Starting with free shaping of form and moving into the modeling of sitting and standing figures in clay, we practice observing and experiencing proportions. The process of becoming in a form is clearly visible in discovery of the transitions of the curves and contractions found in the human body and its rhythmical balance. Figures are first modeled to an exact likeness of the model using classic techniques.  Expression is then imparted upon another where students can exaggerate emotion and form.  Finally exercises in figurative and organic abstraction are engaged to draw the student out of reality and into the imagination. The work of abstract figurative sculptors are explored and sculpted figures are distorted in some creative manner. A 15-20lb block of clay is given and from this any clay taken off must be added back on to shape an abstract and organic sculptural piece, where the student may even be blind-folded to truly create an abstracted form!

“The human figure is the particular form in which beauty is most clearly manifested.”   Michelangelo


11th & 12th Grade Environmental Sculpture

Exploring and researching the works of artists such as Andy Goldsworthy, David Nash and Axel Edelman we take to the outdoors in all weather.  Engaging in a process of planning, design, team work, manual labour, creative frustration, implementation, building and recording – the students form their own environmental sculptures – temporary and permanent designs are both created – forcing communication and conversation with the community at large.

068web12th Grade Stone Carving

Stone Carving is a will-based activity; the stone is bigger and harder than the student and at some point each student must courageously battle with this reality. It is slow and strenuous work, reductive in process, unlike clay which is additive.  It is like taking a wonderful and difficult journey as you search for beauty hidden deep within the stone. Presence of mind and clear consciousness are asked for. At some point every student hits what we call the “eye of the needle”.  This is when they look at what they are doing and recognize it doesn’t look like what they had imagined it should, and they become frustrated. Some want to quit. Some may have had a major part of their stone break off. But this is when they are gently encouraged to become inwardly quiet.  All details they had conjured up as to how their stone should look has to be put aside; this preconceived, imposed idea is no longer of use. Through this introspection a new path forward is determined. If they can do this, they pass through the “eye of the needle” and experience a new creative impulse.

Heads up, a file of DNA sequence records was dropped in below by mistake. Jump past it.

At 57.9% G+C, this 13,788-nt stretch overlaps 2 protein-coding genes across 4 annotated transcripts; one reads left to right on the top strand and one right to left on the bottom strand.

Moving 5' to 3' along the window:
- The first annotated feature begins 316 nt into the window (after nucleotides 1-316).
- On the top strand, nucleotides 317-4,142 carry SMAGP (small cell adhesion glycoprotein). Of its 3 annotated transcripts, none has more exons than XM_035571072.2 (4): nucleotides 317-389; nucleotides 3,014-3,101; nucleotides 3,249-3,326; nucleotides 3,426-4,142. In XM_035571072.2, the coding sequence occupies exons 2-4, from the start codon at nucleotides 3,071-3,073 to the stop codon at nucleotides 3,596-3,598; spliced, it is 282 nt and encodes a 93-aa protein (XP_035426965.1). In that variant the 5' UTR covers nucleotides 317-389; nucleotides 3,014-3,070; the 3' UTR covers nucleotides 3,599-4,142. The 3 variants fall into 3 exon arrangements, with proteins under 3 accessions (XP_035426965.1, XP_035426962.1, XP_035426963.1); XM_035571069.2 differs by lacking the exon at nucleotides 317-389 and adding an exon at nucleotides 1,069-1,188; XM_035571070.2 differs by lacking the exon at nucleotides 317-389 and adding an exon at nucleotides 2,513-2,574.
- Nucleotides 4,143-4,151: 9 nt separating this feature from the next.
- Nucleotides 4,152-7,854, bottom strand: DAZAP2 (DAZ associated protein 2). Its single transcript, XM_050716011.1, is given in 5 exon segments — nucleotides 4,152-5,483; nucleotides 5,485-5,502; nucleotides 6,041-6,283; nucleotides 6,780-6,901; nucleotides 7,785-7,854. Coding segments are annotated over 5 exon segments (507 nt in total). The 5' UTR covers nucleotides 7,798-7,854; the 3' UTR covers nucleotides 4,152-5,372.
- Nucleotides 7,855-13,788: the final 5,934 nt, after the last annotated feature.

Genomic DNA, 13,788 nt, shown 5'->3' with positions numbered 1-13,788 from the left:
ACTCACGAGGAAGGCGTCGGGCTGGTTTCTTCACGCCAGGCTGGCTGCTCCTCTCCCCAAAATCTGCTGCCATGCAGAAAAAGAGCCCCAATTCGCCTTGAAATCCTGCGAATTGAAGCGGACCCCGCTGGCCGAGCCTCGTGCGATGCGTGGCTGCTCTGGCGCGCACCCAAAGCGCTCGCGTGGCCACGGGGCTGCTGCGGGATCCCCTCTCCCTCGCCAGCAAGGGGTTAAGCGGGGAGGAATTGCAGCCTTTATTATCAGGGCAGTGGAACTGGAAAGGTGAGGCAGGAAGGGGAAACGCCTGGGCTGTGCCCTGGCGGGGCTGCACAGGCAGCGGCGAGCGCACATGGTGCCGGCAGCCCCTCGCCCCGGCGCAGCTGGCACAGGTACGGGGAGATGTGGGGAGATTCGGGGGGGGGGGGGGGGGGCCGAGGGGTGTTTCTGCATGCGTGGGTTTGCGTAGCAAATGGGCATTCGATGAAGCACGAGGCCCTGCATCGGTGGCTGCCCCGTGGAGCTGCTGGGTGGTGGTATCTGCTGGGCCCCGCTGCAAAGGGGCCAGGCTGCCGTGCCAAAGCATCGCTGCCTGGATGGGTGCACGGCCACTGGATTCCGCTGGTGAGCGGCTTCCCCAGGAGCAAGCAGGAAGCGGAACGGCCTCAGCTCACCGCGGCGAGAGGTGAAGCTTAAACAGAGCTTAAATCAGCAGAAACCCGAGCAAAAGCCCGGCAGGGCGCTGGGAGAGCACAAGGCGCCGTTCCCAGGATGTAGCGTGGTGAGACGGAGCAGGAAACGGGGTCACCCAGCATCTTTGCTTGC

We use organically shaped marble, limestone or alabaster for this class, hopefully donated from a local quarry! Each student approaches his or her stone with caution and a certain reverence. The main project is to carve an animal or human form depicting a life gesture. First drawings are conceptualized, then a rock picked out, then a transference of the drawn idea to the three-dimensional rock takes place.  It is the clear three-dimensional mental picture of the design as it sits within the confines of the chosen stone that determines the final shape of the desired piece, an actuality that must be accepted. As carving starts each student begins to realize how every hammer blow relates to what has happened before, as well as to the planned end product. A continual back and forth process between sketchbook and stone is necessary as the medium presents its challenges and frustrations. Students learn how to use chisels, hammers, angle grinders, bench sanders, polishing tools and all safety measures associated with the stone carving process.

12th Grade Papermaking, Printing & Book-binding

12th Grade Papermaking, Printmaking & Book Arts

The objective of this course is to create a completely unique expression of each student’s individuality through the fabrication of a visual manifesto in book form. Standing on a threshold, we pause for a moment and look back on the path we have traveled and look forward to a new life of independence. A manifesto is a clear statement of intentions: telling people publicly who you are, what you are all about or what you value. Students are making paper, writing a visual manifesto, printing their manifesto on the paper using collograph, block, dry point and monoprint techniques, then hand binding their pages into a creatively bound book of their own design.

080webFigure Drawing – all grades

An intensive drawing course focusing on the human form and proportion.  We use charcoal as our medium and work on large paper. Our emphasis is on creating depth, proportion, and composition on the page.  We draw from live models and moving from gesture drawing to longer studies each day through 5 seconds to 20 or 30 minute increments.



Symonds Elementary School, K-5th Grade, Keene, NH – Artist in Residency





Community & Residency Projects

Residency work with community organizations and schools in mosaic and tile murals.